# Thread: Find the Kernel of the linear transformations

1. ## Find the Kernel of the linear transformations

I've noticed that most of my problems come, when I try to solve spaces of polynomials rather than real numbers.

T: P3(all polynomials of third degree or less)-->R, T(a+bx+cx^2+dx^3)=a
Find the kernel of the linear transformation.

My approach starts as follows:
According to my book, Elementary Linear Algebra by Larson and Falvo, the kernel of linear transformations is found by equating the right hand side of the T function to 0.
Then, a=0. But, I can't make anything out of it.

Most of the examples are very straight forward and in R. There are no examples on P spaces.

2. ## Re: Find the Kernel of the linear transformations

Yes, that's exactly right. The "kernel" of a linear transformation is the set (a subspace) of vectors that the linear transformation takes to 0. If T(a+ bx+ cx^2+ dx^3)= a, then a+ bx+ cx^2+ dx^3 is in the kernel of T if and only if a= 0. That is the three dimensional subspace of all polynomials of the form bx+ cx^2+ dx^3. The kernel is {{P(x) | P(x)= bx+ cx^2+ dx^3}.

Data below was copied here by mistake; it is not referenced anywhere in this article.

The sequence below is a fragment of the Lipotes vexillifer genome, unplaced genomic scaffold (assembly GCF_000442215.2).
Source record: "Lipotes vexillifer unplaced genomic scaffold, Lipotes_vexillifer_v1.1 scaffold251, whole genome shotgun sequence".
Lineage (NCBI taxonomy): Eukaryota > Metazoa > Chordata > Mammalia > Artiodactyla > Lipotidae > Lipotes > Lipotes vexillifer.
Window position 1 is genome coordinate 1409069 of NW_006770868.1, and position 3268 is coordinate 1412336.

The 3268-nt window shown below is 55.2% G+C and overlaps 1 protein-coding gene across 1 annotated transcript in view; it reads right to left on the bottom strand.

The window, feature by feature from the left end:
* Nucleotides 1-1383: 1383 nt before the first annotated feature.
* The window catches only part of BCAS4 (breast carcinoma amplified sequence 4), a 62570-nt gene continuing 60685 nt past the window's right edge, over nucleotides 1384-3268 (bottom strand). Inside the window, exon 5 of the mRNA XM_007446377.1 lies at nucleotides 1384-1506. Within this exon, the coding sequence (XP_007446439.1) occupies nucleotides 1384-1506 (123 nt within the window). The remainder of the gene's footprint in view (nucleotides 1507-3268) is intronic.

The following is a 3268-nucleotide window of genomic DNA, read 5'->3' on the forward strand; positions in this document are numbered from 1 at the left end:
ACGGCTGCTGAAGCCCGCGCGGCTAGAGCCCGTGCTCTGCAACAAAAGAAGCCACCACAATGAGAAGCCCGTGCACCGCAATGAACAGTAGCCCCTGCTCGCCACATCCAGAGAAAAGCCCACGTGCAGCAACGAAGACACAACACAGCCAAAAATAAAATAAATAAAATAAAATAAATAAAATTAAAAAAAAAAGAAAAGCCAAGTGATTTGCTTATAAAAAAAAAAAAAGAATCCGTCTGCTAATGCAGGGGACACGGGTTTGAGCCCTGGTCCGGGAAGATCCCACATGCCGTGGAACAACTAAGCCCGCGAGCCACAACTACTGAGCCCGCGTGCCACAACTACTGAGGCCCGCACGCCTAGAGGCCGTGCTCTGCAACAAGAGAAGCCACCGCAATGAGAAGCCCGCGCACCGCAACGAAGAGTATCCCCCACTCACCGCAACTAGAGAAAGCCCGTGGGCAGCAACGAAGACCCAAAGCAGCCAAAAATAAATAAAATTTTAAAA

Thanks, Deveno. I have no idea now why I wrote "four"!

3. ## Re: Find the Kernel of the linear transformations

three-dimensional subspace. a four-dimensional subspace would be all of P3 (added just to clarify for the OP, i'm sure it was a typo on your part).